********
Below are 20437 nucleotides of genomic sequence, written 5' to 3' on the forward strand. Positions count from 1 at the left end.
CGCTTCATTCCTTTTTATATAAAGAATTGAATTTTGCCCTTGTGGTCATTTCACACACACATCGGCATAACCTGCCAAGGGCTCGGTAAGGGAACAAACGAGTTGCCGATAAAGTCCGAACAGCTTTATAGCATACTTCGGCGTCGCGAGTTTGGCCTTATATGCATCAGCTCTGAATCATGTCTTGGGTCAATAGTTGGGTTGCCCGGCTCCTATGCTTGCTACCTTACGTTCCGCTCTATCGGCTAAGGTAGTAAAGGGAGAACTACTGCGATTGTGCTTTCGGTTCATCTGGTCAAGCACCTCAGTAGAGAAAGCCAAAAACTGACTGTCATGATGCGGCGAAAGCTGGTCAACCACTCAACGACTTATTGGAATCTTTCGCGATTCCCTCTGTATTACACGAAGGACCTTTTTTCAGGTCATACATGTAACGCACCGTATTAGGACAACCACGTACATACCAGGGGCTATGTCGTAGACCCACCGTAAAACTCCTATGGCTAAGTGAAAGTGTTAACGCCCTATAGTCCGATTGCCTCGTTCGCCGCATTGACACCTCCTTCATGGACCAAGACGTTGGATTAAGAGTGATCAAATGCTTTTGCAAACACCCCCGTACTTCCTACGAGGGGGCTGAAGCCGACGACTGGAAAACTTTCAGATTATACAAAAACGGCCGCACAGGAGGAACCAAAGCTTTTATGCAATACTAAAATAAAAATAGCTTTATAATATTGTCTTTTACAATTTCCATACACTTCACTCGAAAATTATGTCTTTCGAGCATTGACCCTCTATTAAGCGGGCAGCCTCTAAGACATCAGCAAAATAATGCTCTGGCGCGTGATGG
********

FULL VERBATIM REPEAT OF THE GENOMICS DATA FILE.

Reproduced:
Below are 20437 nucleotides of genomic sequence, written 5' to 3' on the forward strand. Positions count from 1 at the left end.
CGCTTCATTCCTTTTTATATAAAGAATTGAATTTTGCCCTTGTGGTCATTTCACACACACATCGGCATAACCTGCCAAGGGCTCGGTAAGGGAACAAACGAGTTGCCGATAAAGTCCGAACAGCTTTATAGCATACTTCGGCGTCGCGAGTTTGGCCTTATATGCATCAGCTCTGAATCATGTCTTGGGTCAATAGTTGGGTTGCCCGGCTCCTATGCTTGCTACCTTACGTTCCGCTCTATCGGCTAAGGTAGTAAAGGGAGAACTACTGCGATTGTGCTTTCGGTTCATCTGGTCAAGCACCTCAGTAGAGAAAGCCAAAAACTGACTGTCATGATGCGGCGAAAGCTGGTCAACCACTCAACGACTTATTGGAATCTTTCGCGATTCCCTCTGTATTACACGAAGGACCTTTTTTCAGGTCATACATGTAACGCACCGTATTAGGACAACCACGTACATACCAGGGGCTATGTCGTAGACCCACCGTAAAACTCCTATGGCTAAGTGAAAGTGTTAACGCCCTATAGTCCGATTGCCTCGTTCGCCGCATTGACACCTCCTTCATGGACCAAGACGTTGGATTAAGAGTGATCAAATGCTTTTGCAAACACCCCCGTACTTCCTACGAGGGGGCTGAAGCCGACGACTGGAAAACTTTCAGATTATACAAAAACGGCCGCACAGGAGGAACCAAAGCTTTTATGCAATACTAAAATAAAAATAGCTTTATAATATTGTCTTTTACAATTTCCATACACTTCACTCGAAAATTATGTCTTTCGAGCATTGACCCTCTATTAAGCGGGCAGCCTCTAAGACATCAGCAAAATAATGCTCTGGCGCGTGATGG